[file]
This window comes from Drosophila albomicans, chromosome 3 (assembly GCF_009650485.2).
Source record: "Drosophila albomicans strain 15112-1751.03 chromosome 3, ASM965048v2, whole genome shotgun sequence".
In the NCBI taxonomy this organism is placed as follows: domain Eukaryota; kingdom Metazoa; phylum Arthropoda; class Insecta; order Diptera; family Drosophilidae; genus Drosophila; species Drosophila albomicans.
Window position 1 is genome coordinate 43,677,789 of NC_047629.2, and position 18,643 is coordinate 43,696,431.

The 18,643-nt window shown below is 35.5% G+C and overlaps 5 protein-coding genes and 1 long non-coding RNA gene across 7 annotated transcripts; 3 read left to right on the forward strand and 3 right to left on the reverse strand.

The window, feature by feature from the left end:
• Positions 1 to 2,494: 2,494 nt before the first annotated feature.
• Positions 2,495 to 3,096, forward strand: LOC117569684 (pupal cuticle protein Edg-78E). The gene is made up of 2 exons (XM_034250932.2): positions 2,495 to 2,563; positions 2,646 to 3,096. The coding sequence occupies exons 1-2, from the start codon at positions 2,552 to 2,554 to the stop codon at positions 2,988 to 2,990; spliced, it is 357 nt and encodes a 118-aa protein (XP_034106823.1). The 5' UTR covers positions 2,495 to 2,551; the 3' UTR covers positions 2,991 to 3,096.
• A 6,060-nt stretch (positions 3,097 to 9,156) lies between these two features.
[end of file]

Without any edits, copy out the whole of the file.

This window comes from Drosophila albomicans, chromosome 3 (assembly GCF_009650485.2).
Source record: "Drosophila albomicans strain 15112-1751.03 chromosome 3, ASM965048v2, whole genome shotgun sequence".
In the NCBI taxonomy this organism is placed as follows: domain Eukaryota; kingdom Metazoa; phylum Arthropoda; class Insecta; order Diptera; family Drosophilidae; genus Drosophila; species Drosophila albomicans.
Window position 1 is genome coordinate 43,677,789 of NC_047629.2, and position 18,643 is coordinate 43,696,431.

The 18,643-nt window shown below is 35.5% G+C and overlaps 5 protein-coding genes and 1 long non-coding RNA gene across 7 annotated transcripts; 3 read left to right on the forward strand and 3 right to left on the reverse strand.

The window, feature by feature from the left end:
• Positions 1 to 2,494: 2,494 nt before the first annotated feature.
• Positions 2,495 to 3,096, forward strand: LOC117569684 (pupal cuticle protein Edg-78E). The gene is made up of 2 exons (XM_034250932.2): positions 2,495 to 2,563; positions 2,646 to 3,096. The coding sequence occupies exons 1-2, from the start codon at positions 2,552 to 2,554 to the stop codon at positions 2,988 to 2,990; spliced, it is 357 nt and encodes a 118-aa protein (XP_034106823.1). The 5' UTR covers positions 2,495 to 2,551; the 3' UTR covers positions 2,991 to 3,096.
• A 6,060-nt stretch (positions 3,097 to 9,156) lies between these two features.